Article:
Civil Rights in Springfield

Conversation and Photo Exhibition
Monday, April 27, 5:30 p.m.
Mason Square Branch

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When considering the Civil Rights movement, the first things that often come to mind are the events and struggles that occurred elsewhere in the country: Martin Luther King’s “I Have a Dream” speech, the march from Selma to Montgomery, Rosa Parks’ refusal to give up her seat on the bus, sit-ins in North Carolina, and bus boycotts in Alabama, for starters. While these are the events that, rightfully, made for national headlines and subsequent entries in history books, there are other important tales to tell too.

Join us in the Mason Square Community Room on Monday, April 27th at 5:30 p.m. to hear the story of the Civil Rights movement in Springfield. Our host, Ayanna Crawford, will contextualize local activism within the national movement before introducing an intergenerational dialogue that audience members are encouraged to take part in.

Participating civil rights leaders and advocates, including State Rep. Benjamin Swan, former State Rep. Raymond Jordan, Councilor E. Henry Twiggs, and Rev. Karen Rucks will recount the climate in the city that incited the movement in the 1960’s, they’ll tell stories of leadership, of tireless work and strategizing, of inspiring a community, and making a movement.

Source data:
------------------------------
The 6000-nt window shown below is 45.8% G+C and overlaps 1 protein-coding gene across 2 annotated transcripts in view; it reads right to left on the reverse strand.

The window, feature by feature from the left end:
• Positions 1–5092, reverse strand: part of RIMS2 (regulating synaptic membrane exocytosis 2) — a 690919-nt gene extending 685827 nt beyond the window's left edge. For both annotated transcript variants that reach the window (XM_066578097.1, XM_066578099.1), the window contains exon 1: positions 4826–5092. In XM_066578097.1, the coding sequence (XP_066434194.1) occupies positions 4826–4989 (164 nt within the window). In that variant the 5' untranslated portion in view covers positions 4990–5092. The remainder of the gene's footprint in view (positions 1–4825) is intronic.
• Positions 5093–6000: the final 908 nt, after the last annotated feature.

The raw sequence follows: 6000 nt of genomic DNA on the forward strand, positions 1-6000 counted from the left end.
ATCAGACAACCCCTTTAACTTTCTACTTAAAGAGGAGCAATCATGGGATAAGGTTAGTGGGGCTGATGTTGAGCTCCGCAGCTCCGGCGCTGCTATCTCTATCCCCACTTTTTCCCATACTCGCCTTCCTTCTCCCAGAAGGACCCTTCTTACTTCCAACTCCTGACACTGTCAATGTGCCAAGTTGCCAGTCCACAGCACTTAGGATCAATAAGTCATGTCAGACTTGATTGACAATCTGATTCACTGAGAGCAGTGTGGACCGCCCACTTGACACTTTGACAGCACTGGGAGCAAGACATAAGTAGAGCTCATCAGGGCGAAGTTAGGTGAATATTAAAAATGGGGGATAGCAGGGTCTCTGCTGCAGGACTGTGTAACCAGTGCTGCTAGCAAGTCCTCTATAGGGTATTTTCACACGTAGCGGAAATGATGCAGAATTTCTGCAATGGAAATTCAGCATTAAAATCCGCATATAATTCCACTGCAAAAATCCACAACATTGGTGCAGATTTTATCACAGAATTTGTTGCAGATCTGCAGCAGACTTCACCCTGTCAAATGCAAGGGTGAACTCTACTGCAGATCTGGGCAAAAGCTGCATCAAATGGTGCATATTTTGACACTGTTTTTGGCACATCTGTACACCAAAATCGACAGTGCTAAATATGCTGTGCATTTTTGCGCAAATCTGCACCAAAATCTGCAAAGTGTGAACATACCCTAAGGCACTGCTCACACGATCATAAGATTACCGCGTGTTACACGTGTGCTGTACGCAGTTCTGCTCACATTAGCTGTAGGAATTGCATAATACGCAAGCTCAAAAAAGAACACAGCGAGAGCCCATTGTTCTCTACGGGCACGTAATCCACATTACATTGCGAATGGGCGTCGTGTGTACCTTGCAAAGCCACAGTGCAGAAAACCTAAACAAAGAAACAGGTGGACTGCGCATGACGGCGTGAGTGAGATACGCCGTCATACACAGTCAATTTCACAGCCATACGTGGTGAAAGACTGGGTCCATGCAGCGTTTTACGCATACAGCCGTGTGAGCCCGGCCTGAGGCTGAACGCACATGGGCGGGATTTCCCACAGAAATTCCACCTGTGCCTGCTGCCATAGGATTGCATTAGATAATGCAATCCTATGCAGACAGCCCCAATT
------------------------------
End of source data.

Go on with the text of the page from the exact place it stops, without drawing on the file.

They’ll also talk about some of the things that continue to hold the city and its residents back today. Attendees are encouraged to bring questions, to weigh the always-shifting nature of civil rights violations and activism, and to consider how they, themselves, can affect positive change in their neighborhood.

The conversation will be followed by a light reception highlighting the branch’s recently-acquired prints that depict the civil rights rallies and marches against police brutality that swept the city following the Octagon Lounge Incident in July, 1965. The photographs were generously donated by The Republican.

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